“The word is derived from how cows digest their food. Cows chew, swallow, regurgitate, then chew again. This works well for cows but what humans chew over is our distressing thoughts. Ruminating therefore means to brood over upsetting thoughts by replaying them in our mind.”
While many problems are resolved by giving them careful thought and deliberation, Weherenberg explains that “Rumination is repetitive thinking – going over and over the same thought or problem without any resolution. A problem does not get solved: it intensifies by ruminating on it. It is simply repeating thoughts without mentally moving to a new perspective.”
As Winch describes it, “Ruminative thoughts are, by definition, intrusive. They pop into our minds unbidden and they tend to linger, especially when the thought is about something really upsetting or distressing.”
“Replaying distressing thoughts is like picking at emotional scabs because it brings up the distress each time we have the thought, and floods our body with stress hormones as a result,” says Winch.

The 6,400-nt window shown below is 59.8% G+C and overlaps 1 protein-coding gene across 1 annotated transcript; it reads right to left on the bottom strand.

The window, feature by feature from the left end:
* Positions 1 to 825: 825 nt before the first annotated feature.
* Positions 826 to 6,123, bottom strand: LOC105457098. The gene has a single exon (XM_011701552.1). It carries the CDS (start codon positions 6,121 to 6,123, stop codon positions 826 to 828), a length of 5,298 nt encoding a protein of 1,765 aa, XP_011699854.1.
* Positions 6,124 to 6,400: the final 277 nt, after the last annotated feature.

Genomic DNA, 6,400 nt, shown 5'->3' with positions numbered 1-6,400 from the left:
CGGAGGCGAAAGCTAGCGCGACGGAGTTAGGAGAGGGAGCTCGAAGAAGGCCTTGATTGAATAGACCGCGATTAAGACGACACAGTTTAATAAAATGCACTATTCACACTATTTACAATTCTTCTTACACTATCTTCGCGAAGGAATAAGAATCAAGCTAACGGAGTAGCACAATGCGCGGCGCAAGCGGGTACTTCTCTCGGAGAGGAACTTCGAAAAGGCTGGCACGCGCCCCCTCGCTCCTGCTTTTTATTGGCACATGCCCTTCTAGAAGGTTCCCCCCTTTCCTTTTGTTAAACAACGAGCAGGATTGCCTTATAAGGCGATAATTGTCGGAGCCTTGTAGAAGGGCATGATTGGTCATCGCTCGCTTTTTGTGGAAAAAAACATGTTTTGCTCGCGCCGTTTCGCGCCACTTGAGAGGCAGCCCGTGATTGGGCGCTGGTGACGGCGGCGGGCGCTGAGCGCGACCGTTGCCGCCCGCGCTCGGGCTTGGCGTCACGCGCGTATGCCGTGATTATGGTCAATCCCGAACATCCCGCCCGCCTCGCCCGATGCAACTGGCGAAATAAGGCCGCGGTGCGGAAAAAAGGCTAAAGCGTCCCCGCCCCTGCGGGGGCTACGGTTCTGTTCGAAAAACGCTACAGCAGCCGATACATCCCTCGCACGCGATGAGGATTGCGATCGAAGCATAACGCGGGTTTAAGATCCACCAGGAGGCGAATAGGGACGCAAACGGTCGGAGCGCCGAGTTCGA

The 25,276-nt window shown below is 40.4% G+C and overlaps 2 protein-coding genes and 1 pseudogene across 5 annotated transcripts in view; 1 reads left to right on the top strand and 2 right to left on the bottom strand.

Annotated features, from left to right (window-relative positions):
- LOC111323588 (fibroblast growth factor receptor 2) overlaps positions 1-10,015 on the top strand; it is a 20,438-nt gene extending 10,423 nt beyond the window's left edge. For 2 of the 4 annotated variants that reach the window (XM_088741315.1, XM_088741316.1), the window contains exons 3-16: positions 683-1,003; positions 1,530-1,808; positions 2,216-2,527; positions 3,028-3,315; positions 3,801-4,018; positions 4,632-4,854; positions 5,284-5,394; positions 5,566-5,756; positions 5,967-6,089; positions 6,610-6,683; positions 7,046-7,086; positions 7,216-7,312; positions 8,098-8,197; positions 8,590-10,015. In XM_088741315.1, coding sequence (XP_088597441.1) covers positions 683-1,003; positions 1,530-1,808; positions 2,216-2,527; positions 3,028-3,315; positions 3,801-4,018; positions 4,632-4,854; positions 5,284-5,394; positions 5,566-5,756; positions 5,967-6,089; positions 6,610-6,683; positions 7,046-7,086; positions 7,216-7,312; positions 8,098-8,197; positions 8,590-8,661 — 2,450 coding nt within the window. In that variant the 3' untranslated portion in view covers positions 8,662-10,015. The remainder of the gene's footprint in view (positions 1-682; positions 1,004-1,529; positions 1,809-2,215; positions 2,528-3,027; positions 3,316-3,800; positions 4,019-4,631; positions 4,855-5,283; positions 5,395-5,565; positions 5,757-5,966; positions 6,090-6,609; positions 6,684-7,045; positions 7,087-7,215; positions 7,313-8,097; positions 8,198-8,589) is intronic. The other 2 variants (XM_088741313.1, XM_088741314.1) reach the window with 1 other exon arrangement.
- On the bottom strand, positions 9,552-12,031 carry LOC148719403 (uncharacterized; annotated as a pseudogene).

“Rumination becomes a habit of thought. It is a challenge to shift to another thought. A person who believes, ‘If I just think about it long enough I will figure it out,’ is making a mistake. The more habitual the thought, the harder it is to break it.”
Journal to get the thoughts out of your head. It might seem strange to give these thoughts more time in the spotlight, but I often tell ruminating clients to journal their thoughts.
Weherenberg recommends reclaiming order by making a blanket rule to interrupt your unneeded thoughts whenever they come up, and plan ahead for a positive thought to switch to.
This article was summarized automatically with AI / Article-Σ ™/ BuildR BOT™.